Denver's Green Roof Initiative Could Have Unintended Consequences | Westword

Task Force Considers Unintended Consequences of Green Roof Initiative

A taskforce that includes the initiative's backers, representatives of the real estate industry and a few city council members could recommend changes to its language that would stay true to its intent but offer builders more options.
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A consultant hired by the City of Denver to investigate compliance with the Green Roof Initiative told Denver City Council members on Monday, April 2, that it will help the city attain its 2020 Sustainability Goals. The not-so-good news? Representatives of city agencies said that if the initiative, which 54 percent of voters approved in November, is implemented without changes, it presents challenges with potential unintended consequences.

The initiative requires new buildings of 25,000 square feet or more to include green roofs, which help filter air and reduce temperatures both inside and outside the buildings; existing buildings of 25,000 square feet or more that redo their roofs will have to include vegetation and solar panels. Builders can ask for an exemption from the Denver Planning Board that, if granted, will require a fee-in-lieu.

After the initiative passed, the city formed a task force that includes representatives of the real estate industry, the initiative's author and other backers, and a few city council members to clarify and possibly amend its requirements. The task force will meet through May, start taking public comments, then present its findings to the complete council. Any amendments would require a two-thirds majority vote from council.

Jill Jennings Golich with Community Planning and Development, the city department that oversees planning and sustainable building, laid out the initiative's challenges for some councilmembers at an April 2 meeting. She maintained that Denver's Green Roof Initiative, one of the most stringent in North America, pulled language directly from a similar policy in Toronto and "didn't think through the unique challenges" in this city. For example, the initiative defines some terms differently than does the City of Denver; requires roofs to retain a certain amount of water, which is inconsistent with state law; conflicts with fire code; and charges the wrong city department, the Planning Board, to consider building code.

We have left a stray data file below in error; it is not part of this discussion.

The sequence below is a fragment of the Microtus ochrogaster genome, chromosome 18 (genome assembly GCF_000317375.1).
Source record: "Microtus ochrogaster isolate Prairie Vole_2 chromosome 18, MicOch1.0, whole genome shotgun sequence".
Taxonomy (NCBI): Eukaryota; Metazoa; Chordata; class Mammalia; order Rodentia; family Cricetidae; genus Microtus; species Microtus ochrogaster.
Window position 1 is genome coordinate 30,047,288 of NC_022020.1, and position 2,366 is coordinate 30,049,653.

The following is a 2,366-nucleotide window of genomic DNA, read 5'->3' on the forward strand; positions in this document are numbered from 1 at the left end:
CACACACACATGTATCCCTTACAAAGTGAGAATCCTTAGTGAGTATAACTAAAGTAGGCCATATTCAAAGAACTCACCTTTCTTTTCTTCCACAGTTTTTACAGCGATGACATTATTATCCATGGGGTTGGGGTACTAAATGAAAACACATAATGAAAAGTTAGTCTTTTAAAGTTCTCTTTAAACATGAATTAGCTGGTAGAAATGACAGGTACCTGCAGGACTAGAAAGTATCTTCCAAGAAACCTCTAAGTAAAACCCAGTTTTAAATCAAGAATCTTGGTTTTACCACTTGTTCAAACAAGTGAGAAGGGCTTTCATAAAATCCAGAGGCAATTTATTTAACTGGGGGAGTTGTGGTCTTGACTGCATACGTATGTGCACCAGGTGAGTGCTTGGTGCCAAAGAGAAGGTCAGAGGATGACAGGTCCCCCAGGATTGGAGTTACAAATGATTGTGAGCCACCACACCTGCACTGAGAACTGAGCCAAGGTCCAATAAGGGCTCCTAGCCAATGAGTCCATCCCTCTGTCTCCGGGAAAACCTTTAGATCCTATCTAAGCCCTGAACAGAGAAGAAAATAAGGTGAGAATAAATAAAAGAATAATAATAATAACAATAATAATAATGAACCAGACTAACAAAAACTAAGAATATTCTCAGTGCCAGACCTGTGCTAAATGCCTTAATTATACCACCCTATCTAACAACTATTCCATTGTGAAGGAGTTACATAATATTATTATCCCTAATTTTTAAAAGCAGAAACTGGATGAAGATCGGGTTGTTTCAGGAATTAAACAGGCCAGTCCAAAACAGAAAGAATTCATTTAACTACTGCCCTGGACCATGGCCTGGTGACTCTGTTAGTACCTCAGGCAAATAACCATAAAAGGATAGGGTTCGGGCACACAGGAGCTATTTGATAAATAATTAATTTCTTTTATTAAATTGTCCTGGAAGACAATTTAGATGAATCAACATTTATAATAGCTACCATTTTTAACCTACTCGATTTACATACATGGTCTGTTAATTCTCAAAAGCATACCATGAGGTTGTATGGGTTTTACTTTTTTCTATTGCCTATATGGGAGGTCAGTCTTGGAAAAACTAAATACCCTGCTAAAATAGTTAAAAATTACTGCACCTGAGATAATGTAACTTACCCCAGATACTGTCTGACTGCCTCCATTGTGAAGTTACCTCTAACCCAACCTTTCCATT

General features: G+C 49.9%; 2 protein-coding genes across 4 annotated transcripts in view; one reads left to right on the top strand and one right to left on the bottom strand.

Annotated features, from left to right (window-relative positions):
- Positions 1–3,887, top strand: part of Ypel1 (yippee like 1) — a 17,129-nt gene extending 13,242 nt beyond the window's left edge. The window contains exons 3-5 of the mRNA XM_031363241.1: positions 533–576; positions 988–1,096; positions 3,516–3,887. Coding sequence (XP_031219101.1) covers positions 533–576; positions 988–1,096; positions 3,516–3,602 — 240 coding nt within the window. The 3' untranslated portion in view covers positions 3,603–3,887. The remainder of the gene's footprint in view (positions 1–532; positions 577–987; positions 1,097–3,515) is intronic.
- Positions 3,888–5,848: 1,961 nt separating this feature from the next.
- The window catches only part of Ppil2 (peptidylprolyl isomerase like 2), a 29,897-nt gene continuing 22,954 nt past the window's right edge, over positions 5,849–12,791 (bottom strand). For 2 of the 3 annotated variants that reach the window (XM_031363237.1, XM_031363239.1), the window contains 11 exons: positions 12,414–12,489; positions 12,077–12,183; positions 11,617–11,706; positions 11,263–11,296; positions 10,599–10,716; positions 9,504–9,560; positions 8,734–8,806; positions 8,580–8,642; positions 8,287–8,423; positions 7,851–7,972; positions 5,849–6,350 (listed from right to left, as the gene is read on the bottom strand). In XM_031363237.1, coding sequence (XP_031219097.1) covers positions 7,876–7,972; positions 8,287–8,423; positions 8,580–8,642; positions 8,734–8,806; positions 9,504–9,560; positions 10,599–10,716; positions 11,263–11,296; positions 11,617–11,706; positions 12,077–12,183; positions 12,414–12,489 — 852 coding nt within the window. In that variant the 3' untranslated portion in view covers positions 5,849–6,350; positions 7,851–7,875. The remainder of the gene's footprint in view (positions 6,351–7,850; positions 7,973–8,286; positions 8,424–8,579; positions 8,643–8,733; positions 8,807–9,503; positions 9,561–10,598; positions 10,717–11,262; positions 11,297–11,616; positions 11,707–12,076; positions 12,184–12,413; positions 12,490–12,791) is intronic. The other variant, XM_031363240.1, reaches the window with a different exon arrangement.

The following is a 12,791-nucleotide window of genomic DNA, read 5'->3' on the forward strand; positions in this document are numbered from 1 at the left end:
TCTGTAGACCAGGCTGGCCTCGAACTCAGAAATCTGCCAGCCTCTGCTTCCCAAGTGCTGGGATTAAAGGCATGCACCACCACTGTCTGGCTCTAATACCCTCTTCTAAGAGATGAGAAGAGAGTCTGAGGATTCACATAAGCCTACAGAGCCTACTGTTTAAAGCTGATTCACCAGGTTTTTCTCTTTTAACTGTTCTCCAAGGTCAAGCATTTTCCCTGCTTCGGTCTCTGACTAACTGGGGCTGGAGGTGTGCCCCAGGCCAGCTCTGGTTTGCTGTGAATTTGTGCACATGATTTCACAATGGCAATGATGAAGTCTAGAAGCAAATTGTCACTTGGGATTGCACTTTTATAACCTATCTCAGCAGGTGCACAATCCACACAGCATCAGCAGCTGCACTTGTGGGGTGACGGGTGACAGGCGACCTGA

Katrina Managan with Denver's Department of Public Health and Environment said the private sector is approaching the Green Roof Initiative with trepidation; owners are delaying replacing roofs of existing buildings because of the learning curve that green roofs and solar panels presents to many builders. She estimated that as many as 90 percent of Denver's existing buildings couldn't support the load of green roofs, meaning they are likely to get an exemption.

District 4 councilwoman Kendra Black, who represents southeast Denver, said that affordable-housing developers in her district are concerned that the initiative's requirements would increase construction costs so drastically that they would impact rent prices.

Managan offered examples of different buildings and their requirements under the initiative to illustrate potential construction costs. According to city estimates, an existing 55,000-square-foot apartment building would see a 68 percent to 102 percent increase in construction costs to implement the required 30 percent vegetation and solar-panel roof coverage. Green roofs might drain more money than they add for buildings because of maintenance costs, she added; however, solar panels could actually save buildings money.

The task force is considering the city's findings and could amend the initiative so that it stays true to its intent but varies some requirements, according to Councilwoman Mary Beth Susman, a member of the task force. "It's not about the green roof, but it's about the goals," she said during the meeting.

For example, the initiative could eventually look more like Chicago's, which offers a variety of options for builders, including cool roofs, which reflect sunlight and absorb less heat than traditional roofs, or allowing buildings to enroll in other energy-efficient programs. Denver's initiative could also be changed to take into consideration emergency situations in which a building must quickly replace its roof, such as after a hailstorm.

Councilman Rafael Espinoza said he was hopeful that the initiative would do more good than harm, and commended the task force for including the initiative's backers.

"The seeds are there to get us back on our sustainability goals," he said.
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